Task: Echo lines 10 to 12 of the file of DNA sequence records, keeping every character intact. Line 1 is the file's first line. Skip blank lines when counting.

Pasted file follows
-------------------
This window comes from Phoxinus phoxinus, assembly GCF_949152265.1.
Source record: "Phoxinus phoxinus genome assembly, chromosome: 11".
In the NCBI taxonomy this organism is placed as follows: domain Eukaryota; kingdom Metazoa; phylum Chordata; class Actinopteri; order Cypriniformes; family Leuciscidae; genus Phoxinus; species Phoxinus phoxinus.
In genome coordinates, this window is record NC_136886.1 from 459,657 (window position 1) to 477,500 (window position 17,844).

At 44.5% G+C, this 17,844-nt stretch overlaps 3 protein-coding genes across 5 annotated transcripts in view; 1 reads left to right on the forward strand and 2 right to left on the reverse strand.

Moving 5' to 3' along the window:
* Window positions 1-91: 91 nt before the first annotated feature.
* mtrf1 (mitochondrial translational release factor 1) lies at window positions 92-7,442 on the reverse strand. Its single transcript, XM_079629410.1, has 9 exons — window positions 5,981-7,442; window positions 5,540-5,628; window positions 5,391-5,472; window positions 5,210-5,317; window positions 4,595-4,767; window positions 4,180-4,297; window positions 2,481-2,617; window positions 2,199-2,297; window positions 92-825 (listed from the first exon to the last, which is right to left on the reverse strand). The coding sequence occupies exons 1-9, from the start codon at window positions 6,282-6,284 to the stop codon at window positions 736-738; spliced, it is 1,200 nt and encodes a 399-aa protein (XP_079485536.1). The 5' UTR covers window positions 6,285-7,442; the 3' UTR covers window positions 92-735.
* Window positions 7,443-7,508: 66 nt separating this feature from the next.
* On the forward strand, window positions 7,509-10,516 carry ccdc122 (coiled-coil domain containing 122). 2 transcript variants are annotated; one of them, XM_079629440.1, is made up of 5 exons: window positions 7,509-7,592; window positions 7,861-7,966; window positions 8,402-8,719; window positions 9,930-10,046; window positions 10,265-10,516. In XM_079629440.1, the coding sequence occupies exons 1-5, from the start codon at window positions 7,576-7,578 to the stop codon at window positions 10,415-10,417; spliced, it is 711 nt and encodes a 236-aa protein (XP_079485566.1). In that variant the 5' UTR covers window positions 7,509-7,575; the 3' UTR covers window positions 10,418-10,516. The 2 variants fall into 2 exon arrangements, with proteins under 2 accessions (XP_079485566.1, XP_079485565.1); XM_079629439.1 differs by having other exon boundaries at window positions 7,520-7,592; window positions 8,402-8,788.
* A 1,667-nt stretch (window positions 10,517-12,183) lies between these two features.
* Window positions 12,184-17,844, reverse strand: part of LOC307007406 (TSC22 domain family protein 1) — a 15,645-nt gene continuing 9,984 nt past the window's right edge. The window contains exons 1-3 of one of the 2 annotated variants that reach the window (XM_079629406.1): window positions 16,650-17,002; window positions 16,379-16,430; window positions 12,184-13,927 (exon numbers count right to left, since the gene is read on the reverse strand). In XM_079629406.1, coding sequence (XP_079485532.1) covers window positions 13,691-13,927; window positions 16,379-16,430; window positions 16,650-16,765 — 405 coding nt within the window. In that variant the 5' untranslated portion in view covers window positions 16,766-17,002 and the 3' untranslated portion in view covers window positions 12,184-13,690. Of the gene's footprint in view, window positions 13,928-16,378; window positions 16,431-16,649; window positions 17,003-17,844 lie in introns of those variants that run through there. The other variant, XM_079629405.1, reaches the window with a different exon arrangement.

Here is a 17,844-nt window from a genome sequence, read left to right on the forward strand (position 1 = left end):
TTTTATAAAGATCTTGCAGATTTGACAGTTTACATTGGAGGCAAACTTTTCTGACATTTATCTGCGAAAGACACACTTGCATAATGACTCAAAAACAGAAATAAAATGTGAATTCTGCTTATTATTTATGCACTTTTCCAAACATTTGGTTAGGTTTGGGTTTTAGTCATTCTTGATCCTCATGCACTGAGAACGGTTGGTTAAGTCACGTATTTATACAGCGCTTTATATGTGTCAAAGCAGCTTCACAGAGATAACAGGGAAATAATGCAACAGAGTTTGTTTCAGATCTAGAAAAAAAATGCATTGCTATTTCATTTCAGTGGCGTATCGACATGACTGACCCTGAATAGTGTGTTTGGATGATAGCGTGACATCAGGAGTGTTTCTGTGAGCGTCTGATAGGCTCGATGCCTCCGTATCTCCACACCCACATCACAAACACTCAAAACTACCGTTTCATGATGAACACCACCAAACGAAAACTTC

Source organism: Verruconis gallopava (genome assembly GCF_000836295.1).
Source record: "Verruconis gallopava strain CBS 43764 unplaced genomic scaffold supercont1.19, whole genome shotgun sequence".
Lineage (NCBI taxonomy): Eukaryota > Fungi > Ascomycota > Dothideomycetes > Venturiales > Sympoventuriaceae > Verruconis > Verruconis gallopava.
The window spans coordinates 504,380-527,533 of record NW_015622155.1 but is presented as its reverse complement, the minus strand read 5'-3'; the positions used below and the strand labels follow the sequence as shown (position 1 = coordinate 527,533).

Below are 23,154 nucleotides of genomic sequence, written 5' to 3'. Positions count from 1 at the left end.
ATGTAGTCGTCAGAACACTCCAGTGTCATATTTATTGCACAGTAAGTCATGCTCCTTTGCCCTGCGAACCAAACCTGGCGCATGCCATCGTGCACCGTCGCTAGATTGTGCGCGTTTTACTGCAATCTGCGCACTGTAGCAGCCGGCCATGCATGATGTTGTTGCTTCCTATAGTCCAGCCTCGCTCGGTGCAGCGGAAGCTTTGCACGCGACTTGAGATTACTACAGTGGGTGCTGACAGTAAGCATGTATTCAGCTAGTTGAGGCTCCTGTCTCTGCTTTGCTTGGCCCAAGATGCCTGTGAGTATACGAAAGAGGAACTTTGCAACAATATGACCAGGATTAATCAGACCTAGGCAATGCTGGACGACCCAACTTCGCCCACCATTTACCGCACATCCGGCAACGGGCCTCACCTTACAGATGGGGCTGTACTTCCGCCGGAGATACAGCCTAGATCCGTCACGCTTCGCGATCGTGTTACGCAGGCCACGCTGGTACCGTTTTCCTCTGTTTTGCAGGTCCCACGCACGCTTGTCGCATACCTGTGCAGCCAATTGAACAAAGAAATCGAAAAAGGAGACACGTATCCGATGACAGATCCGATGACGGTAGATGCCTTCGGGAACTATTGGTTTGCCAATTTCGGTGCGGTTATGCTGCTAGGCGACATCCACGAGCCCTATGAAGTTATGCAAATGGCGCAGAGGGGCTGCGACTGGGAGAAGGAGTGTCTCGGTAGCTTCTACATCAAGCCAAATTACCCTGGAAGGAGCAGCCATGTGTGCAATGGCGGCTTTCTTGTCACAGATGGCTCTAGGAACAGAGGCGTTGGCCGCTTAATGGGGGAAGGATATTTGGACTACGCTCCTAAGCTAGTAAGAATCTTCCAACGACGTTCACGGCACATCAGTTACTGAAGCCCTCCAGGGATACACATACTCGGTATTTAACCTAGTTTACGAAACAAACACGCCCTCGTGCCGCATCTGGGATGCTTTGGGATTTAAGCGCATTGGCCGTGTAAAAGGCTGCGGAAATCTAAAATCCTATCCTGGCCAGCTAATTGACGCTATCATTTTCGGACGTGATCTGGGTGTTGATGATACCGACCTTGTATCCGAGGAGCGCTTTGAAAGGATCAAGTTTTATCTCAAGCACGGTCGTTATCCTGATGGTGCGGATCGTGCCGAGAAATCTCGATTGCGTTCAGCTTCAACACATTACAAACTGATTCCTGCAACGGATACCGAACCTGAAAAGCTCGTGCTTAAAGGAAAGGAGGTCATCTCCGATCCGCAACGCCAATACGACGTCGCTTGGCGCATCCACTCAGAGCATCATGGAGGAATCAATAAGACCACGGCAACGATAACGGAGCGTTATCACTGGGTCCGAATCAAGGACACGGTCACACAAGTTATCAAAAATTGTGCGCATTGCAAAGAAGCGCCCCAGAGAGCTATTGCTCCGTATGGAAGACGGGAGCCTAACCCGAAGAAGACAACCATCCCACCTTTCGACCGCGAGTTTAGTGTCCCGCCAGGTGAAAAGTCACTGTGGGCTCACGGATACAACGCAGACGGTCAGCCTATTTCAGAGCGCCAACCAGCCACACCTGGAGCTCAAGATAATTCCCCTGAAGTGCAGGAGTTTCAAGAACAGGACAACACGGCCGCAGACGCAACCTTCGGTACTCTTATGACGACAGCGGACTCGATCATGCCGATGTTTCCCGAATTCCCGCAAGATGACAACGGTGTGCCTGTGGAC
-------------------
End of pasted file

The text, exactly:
* On the forward strand, window positions 7,509-10,516 carry ccdc122 (coiled-coil domain containing 122). 2 transcript variants are annotated; one of them, XM_079629440.1, is made up of 5 exons: window positions 7,509-7,592; window positions 7,861-7,966; window positions 8,402-8,719; window positions 9,930-10,046; window positions 10,265-10,516. In XM_079629440.1, the coding sequence occupies exons 1-5, from the start codon at window positions 7,576-7,578 to the stop codon at window positions 10,415-10,417; spliced, it is 711 nt and encodes a 236-aa protein (XP_079485566.1). In that variant the 5' UTR covers window positions 7,509-7,575; the 3' UTR covers window positions 10,418-10,516. The 2 variants fall into 2 exon arrangements, with proteins under 2 accessions (XP_079485566.1, XP_079485565.1); XM_079629439.1 differs by having other exon boundaries at window positions 7,520-7,592; window positions 8,402-8,788.
* A 1,667-nt stretch (window positions 10,517-12,183) lies between these two features.
* Window positions 12,184-17,844, reverse strand: part of LOC307007406 (TSC22 domain family protein 1) — a 15,645-nt gene continuing 9,984 nt past the window's right edge. The window contains exons 1-3 of one of the 2 annotated variants that reach the window (XM_079629406.1): window positions 16,650-17,002; window positions 16,379-16,430; window positions 12,184-13,927 (exon numbers count right to left, since the gene is read on the reverse strand). In XM_079629406.1, coding sequence (XP_079485532.1) covers window positions 13,691-13,927; window positions 16,379-16,430; window positions 16,650-16,765 — 405 coding nt within the window. In that variant the 5' untranslated portion in view covers window positions 16,766-17,002 and the 3' untranslated portion in view covers window positions 12,184-13,690. Of the gene's footprint in view, window positions 13,928-16,378; window positions 16,431-16,649; window positions 17,003-17,844 lie in introns of those variants that run through there. The other variant, XM_079629405.1, reaches the window with a different exon arrangement.